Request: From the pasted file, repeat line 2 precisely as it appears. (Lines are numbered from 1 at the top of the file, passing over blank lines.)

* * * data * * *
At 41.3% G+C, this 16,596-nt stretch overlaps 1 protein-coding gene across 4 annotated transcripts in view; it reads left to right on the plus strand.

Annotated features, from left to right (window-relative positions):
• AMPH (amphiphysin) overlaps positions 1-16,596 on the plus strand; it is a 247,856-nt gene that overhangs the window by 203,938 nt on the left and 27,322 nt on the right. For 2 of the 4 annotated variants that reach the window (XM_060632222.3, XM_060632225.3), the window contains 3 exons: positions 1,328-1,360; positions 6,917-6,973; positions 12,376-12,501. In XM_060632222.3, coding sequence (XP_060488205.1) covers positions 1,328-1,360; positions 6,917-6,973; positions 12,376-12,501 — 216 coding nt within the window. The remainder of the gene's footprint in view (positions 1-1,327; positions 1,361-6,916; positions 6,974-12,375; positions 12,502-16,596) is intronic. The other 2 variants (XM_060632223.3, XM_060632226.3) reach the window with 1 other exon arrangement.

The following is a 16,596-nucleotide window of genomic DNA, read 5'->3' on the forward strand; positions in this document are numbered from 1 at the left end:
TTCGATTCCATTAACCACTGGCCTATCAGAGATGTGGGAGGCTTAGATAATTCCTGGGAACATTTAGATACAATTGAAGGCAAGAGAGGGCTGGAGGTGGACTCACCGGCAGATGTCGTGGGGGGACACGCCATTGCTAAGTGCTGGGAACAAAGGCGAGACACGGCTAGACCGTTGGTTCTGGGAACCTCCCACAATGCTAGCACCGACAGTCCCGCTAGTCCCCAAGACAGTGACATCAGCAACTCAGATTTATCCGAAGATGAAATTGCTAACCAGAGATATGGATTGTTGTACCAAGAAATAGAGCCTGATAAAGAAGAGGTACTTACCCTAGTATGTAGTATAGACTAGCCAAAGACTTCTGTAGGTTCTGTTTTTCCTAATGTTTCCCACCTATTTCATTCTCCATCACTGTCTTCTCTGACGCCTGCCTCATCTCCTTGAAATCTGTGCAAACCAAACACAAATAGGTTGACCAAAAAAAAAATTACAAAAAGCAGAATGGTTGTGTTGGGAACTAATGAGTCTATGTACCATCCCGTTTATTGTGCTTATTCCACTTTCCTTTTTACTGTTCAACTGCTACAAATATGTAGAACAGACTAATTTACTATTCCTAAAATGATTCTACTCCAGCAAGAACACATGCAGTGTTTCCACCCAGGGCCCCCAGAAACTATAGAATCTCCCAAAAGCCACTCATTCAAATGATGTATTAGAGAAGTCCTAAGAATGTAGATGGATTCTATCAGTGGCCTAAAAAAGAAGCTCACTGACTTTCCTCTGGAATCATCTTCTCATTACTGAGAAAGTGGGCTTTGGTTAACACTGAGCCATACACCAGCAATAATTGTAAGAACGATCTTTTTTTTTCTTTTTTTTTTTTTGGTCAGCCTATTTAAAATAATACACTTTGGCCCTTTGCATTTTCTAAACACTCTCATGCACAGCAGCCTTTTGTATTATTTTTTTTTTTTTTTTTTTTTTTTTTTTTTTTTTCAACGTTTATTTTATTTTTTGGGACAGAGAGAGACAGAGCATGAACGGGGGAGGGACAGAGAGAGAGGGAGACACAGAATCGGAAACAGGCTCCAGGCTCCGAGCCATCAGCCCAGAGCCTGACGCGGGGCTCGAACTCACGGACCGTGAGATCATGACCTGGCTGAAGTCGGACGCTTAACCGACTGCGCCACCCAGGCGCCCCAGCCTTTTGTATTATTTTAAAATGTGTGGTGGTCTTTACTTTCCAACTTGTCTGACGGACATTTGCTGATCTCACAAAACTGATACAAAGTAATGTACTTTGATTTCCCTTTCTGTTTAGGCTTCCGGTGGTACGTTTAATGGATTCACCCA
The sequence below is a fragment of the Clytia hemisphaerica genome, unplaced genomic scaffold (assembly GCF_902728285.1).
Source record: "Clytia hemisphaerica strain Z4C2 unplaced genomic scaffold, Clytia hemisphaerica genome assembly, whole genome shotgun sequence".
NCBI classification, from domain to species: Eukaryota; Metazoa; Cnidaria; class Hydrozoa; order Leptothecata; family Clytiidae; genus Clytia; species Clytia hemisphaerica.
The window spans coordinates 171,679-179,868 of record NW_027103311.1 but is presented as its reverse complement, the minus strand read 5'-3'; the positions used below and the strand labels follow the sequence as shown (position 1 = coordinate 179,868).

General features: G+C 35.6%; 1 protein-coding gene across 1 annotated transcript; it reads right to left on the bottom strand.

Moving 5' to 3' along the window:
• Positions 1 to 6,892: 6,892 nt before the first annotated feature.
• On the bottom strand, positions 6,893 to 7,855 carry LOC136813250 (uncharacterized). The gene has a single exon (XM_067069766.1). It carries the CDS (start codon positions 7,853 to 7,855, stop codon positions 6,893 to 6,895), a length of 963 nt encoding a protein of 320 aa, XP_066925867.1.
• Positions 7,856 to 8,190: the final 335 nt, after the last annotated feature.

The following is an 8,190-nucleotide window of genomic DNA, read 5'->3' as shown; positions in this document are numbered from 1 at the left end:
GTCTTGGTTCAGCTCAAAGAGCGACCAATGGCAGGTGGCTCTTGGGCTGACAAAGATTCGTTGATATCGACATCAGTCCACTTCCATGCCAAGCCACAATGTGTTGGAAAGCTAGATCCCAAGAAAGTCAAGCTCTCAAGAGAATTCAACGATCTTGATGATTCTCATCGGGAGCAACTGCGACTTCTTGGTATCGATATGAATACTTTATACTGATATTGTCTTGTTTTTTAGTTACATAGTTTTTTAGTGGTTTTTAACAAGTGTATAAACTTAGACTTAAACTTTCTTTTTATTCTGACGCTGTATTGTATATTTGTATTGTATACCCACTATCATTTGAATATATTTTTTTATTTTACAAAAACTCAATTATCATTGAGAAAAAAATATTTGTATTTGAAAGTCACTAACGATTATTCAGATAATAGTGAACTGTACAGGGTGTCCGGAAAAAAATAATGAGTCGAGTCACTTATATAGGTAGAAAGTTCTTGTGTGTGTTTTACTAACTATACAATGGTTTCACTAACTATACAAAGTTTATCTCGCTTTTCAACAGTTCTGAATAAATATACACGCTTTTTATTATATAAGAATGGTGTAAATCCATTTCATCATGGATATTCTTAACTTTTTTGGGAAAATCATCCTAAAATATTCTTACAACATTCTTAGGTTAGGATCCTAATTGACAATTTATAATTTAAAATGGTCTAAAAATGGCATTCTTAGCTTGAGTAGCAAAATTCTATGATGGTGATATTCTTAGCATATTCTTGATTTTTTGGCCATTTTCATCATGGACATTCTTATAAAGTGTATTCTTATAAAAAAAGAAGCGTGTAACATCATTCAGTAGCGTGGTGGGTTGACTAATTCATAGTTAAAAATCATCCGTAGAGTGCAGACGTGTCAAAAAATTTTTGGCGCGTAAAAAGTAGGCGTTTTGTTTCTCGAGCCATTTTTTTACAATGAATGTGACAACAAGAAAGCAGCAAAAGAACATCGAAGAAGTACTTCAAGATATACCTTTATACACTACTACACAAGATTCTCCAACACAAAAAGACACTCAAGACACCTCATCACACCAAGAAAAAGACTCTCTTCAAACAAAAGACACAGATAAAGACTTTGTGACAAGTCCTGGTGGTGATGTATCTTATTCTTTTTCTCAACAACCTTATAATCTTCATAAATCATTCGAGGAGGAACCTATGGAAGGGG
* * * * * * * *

Annotated features, from left to right (window-relative positions):